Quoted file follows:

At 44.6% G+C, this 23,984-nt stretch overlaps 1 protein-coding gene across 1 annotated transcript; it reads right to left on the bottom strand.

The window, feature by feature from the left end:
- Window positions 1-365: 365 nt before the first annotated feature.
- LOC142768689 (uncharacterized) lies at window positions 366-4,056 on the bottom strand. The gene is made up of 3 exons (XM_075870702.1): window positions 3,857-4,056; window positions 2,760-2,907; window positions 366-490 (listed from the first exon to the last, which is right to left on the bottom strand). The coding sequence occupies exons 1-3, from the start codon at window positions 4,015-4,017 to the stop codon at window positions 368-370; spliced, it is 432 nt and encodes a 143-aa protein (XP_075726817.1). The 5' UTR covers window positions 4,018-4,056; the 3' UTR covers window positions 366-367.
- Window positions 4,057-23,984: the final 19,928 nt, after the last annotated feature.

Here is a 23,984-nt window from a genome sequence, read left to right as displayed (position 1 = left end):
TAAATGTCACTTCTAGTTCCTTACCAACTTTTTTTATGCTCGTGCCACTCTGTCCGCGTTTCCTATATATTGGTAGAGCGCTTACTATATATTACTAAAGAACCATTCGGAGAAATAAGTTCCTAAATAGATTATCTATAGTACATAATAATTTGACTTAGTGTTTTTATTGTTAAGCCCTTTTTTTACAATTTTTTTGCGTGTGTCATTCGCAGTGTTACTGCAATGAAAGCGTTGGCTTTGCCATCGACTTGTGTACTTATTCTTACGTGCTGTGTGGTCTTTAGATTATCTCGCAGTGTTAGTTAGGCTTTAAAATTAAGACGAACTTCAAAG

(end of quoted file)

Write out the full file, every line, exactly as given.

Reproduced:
At 44.6% G+C, this 23,984-nt stretch overlaps 1 protein-coding gene across 1 annotated transcript; it reads right to left on the bottom strand.

The window, feature by feature from the left end:
- Window positions 1-365: 365 nt before the first annotated feature.
- LOC142768689 (uncharacterized) lies at window positions 366-4,056 on the bottom strand. The gene is made up of 3 exons (XM_075870702.1): window positions 3,857-4,056; window positions 2,760-2,907; window positions 366-490 (listed from the first exon to the last, which is right to left on the bottom strand). The coding sequence occupies exons 1-3, from the start codon at window positions 4,015-4,017 to the stop codon at window positions 368-370; spliced, it is 432 nt and encodes a 143-aa protein (XP_075726817.1). The 5' UTR covers window positions 4,018-4,056; the 3' UTR covers window positions 366-367.
- Window positions 4,057-23,984: the final 19,928 nt, after the last annotated feature.

Here is a 23,984-nt window from a genome sequence, read left to right as displayed (position 1 = left end):
TAAATGTCACTTCTAGTTCCTTACCAACTTTTTTTATGCTCGTGCCACTCTGTCCGCGTTTCCTATATATTGGTAGAGCGCTTACTATATATTACTAAAGAACCATTCGGAGAAATAAGTTCCTAAATAGATTATCTATAGTACATAATAATTTGACTTAGTGTTTTTATTGTTAAGCCCTTTTTTTACAATTTTTTTGCGTGTGTCATTCGCAGTGTTACTGCAATGAAAGCGTTGGCTTTGCCATCGACTTGTGTACTTATTCTTACGTGCTGTGTGGTCTTTAGATTATCTCGCAGTGTTAGTTAGGCTTTAAAATTAAGACGAACTTCAAAG